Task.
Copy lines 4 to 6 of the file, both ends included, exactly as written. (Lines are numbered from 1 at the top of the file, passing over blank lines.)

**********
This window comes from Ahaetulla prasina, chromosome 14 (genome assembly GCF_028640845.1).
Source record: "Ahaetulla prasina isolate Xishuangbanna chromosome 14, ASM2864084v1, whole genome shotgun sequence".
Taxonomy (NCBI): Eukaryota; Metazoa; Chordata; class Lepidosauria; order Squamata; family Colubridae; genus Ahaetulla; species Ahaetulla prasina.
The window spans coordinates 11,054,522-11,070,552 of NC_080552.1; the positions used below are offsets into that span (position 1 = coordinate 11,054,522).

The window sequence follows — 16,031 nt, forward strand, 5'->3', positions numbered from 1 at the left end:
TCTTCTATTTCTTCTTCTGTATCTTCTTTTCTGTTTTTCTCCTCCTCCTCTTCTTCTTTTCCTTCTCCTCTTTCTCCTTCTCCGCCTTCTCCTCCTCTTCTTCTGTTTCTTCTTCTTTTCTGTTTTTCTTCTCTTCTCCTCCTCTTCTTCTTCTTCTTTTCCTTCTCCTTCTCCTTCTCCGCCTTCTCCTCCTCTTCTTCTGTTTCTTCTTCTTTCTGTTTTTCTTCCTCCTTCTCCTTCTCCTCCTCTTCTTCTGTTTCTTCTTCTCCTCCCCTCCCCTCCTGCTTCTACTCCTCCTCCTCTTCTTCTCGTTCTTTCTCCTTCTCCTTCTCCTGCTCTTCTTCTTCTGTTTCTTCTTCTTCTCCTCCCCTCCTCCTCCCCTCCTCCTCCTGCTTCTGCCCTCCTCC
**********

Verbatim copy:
The window spans coordinates 11,054,522-11,070,552 of NC_080552.1; the positions used below are offsets into that span (position 1 = coordinate 11,054,522).

The window sequence follows — 16,031 nt, forward strand, 5'->3', positions numbered from 1 at the left end:
TCTTCTATTTCTTCTTCTGTATCTTCTTTTCTGTTTTTCTCCTCCTCCTCTTCTTCTTTTCCTTCTCCTCTTTCTCCTTCTCCGCCTTCTCCTCCTCTTCTTCTGTTTCTTCTTCTTTTCTGTTTTTCTTCTCTTCTCCTCCTCTTCTTCTTCTTCTTTTCCTTCTCCTTCTCCTTCTCCGCCTTCTCCTCCTCTTCTTCTGTTTCTTCTTCTTTCTGTTTTTCTTCCTCCTTCTCCTTCTCCTCCTCTTCTTCTGTTTCTTCTTCTCCTCCCCTCCCCTCCTGCTTCTACTCCTCCTCCTCTTCTTCTCGTTCTTTCTCCTTCTCCTTCTCCTGCTCTTCTTCTTCTGTTTCTTCTTCTTCTCCTCCCCTCCTCCTCCCCTCCTCCTCCTGCTTCTGCCCTCCTCC